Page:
In Proc. of DIS 2014: the ACM conference on Designing Interactive Systems, Vancouver, Canada, June 21–25, 2014, pp. 523–532.
[~26% acceptance; 402 submissions]
(sketches by David Ledo)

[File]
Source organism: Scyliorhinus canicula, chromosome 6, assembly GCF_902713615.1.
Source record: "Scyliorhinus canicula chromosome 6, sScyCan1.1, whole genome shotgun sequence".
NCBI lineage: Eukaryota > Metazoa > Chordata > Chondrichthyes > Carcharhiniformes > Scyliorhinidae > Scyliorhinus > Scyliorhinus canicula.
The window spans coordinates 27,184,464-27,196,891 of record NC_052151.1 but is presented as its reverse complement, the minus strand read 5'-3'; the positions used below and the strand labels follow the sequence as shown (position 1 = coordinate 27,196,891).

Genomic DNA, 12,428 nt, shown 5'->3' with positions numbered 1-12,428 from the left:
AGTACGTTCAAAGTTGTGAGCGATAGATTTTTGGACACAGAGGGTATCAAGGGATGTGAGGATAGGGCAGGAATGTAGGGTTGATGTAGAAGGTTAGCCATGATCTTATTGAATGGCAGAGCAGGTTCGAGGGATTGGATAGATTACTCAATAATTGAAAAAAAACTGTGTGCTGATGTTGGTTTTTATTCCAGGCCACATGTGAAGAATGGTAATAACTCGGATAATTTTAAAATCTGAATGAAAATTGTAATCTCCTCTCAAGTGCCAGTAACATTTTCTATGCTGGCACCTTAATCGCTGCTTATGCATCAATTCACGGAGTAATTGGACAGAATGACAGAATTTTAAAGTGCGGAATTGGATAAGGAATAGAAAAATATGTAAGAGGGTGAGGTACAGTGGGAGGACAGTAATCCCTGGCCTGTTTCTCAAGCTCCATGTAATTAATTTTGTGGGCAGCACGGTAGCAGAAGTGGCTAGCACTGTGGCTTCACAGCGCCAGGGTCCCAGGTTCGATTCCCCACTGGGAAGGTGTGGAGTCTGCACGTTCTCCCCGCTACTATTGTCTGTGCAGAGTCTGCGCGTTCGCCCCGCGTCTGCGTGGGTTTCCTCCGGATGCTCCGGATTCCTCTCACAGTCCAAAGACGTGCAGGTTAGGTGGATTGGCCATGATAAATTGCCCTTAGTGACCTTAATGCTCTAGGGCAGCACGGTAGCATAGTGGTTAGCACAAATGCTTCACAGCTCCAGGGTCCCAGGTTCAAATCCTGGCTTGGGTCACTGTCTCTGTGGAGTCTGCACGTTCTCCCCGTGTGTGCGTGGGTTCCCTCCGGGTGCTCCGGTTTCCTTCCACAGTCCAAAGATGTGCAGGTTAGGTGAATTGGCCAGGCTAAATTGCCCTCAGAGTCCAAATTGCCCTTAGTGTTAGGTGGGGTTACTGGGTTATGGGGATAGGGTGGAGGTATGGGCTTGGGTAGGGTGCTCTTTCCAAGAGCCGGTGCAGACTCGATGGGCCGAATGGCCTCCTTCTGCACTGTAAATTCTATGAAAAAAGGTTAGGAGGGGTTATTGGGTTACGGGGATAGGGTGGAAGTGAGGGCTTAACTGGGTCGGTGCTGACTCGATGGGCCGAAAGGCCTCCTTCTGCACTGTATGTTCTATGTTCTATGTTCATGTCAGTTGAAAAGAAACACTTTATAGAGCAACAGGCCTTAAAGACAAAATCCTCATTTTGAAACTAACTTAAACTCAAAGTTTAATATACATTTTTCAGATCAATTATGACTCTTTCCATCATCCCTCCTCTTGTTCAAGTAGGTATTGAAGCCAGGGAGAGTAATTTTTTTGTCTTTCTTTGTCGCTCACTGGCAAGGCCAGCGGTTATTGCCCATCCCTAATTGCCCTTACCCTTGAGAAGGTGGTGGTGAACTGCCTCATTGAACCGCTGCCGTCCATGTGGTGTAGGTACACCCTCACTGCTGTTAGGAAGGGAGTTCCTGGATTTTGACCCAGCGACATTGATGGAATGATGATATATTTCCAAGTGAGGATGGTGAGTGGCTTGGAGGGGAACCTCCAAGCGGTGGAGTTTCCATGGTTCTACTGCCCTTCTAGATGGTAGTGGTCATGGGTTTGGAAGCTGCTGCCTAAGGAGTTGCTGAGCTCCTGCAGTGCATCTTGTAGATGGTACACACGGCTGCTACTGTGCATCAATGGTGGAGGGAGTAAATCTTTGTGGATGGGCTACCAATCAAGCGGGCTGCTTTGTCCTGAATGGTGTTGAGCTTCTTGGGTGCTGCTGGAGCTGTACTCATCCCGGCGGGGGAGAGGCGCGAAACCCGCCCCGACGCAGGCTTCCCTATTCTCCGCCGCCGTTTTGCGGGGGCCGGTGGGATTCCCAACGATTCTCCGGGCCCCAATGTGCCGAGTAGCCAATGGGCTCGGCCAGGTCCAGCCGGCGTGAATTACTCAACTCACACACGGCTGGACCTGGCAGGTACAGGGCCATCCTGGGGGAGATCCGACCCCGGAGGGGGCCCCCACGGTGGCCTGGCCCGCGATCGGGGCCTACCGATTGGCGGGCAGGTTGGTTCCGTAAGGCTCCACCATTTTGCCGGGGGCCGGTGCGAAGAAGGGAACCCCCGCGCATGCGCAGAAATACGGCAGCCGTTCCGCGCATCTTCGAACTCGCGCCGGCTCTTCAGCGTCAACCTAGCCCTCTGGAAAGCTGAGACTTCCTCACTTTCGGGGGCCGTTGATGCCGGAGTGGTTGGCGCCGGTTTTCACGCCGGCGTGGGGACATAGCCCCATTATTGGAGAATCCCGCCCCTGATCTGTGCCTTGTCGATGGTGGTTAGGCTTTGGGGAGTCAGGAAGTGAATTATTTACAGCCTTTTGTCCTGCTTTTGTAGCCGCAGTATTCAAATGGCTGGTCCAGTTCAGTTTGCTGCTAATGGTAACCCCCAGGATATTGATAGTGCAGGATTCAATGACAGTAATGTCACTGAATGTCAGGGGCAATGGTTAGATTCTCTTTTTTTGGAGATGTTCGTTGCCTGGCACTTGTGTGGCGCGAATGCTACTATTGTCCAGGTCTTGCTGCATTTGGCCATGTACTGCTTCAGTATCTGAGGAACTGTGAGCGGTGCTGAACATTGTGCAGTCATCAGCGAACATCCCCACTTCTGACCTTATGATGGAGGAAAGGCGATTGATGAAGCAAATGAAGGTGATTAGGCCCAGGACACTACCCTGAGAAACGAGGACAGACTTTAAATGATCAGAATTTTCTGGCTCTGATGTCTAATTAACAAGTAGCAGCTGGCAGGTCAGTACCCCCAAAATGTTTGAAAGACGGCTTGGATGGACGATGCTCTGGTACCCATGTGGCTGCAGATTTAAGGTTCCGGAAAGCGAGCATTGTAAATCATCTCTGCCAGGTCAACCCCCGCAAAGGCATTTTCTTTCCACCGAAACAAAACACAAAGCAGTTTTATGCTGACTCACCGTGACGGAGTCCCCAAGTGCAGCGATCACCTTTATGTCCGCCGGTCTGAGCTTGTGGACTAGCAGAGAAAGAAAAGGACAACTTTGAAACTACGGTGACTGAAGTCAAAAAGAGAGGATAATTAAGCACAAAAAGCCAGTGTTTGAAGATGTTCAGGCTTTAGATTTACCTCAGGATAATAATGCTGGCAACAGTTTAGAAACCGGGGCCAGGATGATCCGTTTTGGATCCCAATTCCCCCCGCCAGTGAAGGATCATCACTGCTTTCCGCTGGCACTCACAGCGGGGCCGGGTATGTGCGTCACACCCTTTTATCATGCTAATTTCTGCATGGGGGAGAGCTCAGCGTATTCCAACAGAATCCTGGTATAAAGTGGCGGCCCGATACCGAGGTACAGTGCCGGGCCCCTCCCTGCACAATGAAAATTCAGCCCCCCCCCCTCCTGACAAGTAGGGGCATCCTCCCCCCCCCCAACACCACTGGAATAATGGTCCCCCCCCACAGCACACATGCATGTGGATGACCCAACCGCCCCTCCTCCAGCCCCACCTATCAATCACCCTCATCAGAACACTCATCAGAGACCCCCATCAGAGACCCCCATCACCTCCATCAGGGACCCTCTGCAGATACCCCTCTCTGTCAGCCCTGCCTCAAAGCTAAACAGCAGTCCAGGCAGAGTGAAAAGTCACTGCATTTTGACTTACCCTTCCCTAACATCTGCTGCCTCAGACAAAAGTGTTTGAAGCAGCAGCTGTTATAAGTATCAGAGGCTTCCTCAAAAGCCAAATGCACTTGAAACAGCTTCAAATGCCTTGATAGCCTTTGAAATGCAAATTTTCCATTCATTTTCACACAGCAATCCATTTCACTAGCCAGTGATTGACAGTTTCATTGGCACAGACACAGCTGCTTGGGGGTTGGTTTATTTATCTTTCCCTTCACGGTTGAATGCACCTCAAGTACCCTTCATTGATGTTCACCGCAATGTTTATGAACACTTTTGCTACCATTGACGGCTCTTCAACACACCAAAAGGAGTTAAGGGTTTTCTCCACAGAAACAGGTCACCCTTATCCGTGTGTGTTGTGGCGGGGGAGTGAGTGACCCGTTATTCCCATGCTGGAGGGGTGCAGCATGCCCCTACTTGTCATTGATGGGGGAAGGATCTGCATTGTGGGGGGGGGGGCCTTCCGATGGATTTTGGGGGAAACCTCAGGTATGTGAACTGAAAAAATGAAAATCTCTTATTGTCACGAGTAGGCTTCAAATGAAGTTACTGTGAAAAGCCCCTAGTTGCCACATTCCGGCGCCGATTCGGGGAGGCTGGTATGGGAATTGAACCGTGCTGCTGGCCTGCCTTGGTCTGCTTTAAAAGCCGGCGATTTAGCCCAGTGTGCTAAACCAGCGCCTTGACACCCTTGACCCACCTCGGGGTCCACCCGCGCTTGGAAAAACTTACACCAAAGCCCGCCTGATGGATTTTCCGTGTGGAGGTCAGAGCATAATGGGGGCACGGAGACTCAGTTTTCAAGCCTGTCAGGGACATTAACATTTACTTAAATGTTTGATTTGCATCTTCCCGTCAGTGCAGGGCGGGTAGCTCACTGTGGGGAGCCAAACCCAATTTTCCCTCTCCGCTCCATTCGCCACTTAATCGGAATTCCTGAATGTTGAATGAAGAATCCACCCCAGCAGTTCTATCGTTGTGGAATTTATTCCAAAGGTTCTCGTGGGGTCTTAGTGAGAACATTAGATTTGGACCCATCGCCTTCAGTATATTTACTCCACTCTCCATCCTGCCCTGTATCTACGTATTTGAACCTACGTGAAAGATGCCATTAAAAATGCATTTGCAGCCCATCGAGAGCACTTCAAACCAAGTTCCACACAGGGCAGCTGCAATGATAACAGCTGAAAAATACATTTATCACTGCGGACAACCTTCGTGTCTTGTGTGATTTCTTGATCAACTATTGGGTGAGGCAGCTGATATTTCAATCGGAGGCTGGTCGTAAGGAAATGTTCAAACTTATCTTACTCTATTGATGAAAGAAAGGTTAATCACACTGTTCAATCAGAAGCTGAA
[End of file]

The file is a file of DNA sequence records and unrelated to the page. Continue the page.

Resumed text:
Proxemics theory explains peoples' use of interpersonal distances to mediate their social interactions with others. Within Ubicomp, proxemic interaction researchers argue that people have a similar social understanding of their spatial relations with nearby digital devices, which can be exploited to better facilitate seamless and natural interactions. To do so, both people and devices are tracked to determine their spatial relationships. While interest in proxemic interactions has increased over the last few years, it also has a dark side: knowledge of proxemics may (and likely will) be easily exploited to the detriment of the user. In this paper, we offer a critical perspective on proxemic interactions in the form of dark patterns: ways proxemic interactions can be misused. We discuss a series of these patterns and describe how they apply to these types of interactions. In addition, we identify several root problems that underlie these patterns and discuss potential solutions that could lower their harmfulness.